Choosing the right type of orthotic is important
Soft and semi-flexible orthotics are two common types of shoe inserts or insoles used to address various foot-related problems and provide support and comfort. These orthotics differ in terms of their materials and the conditions they are best suited for. Here’s a comparison of soft and semi-flexible orthotics:
Soft orthotic insoles are best suited for individuals seeking enhanced comfort and cushioning, especially if they are dealing with pain or discomfort related to pressure points or general foot fatigue. They do not provide the same level of support or motion control as semi-flexible or rigid orthotics, so they are not typically recommended for addressing more severe biomechanical issues.
- Most people find them very comfortable, and easier to adjust to with virtually no break in period.
- They can be easily modified in the doctors office.
- They are slightly less expensive than the semi-rigid.
- Shorter delivery time, so you can be wearing them faster than the other type.
- They will wear out quicker than a hard orthotic and may need to be replaced within a few years.
- Part of the support comes from the stiffness of the shoe they are being used in.
- They are somewhat less sophisticated in how they deal with peculiar foot issues.
Semi-flexible orthotics are often recommended by podiatrists and orthopedic specialists for individuals with moderate to severe foot problems or those with specific biomechanical issues. These orthotics aim to strike a balance between providing the necessary support and maintaining some flexibility and comfort during daily activities. Customized semi-flexible orthotics can provide the most effective solution for addressing individual foot-related concerns.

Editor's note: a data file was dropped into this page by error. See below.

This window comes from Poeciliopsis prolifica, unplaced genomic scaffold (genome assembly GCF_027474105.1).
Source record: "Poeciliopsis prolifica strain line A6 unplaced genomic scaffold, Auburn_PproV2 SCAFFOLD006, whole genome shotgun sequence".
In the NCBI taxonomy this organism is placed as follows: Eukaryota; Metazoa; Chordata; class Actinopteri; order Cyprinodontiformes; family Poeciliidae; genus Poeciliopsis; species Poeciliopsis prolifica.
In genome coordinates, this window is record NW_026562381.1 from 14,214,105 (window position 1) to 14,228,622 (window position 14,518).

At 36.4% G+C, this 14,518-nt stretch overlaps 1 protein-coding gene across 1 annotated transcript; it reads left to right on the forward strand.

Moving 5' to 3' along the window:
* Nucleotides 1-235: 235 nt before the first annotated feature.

- They last significantly longer than the soft orthotics.
- They provide somewhat better control of foot and ankle motion.
- They have more options to deal with the more difficult foot issues.
- They don’t rely on the shoes for added support.
- They have a break in period and some people find that makes them harder to adapt to.
- They are made in a lab so delivery time is longer.
While no one knows every nuance in the making of orthotics, with experience, I can guide you through the decision as to what might work best for you. This comes from years of making orthotics and having a good understanding of the above pros and cons.
The variables I need to know to allow me to help you include what type of footwear the orthotic is going to be used in. The types of activities you will be doing while wearing your orthotics. If you have worn them in the past, you will have some idea of how the ones you have work for you, and it may be the success or lack thereof that guides us in what to do for you now.
Ultimately you will have to choose which type of orthotic you would prefer. Its my job to educate you in what is available and what might work best for your particular needs, and application.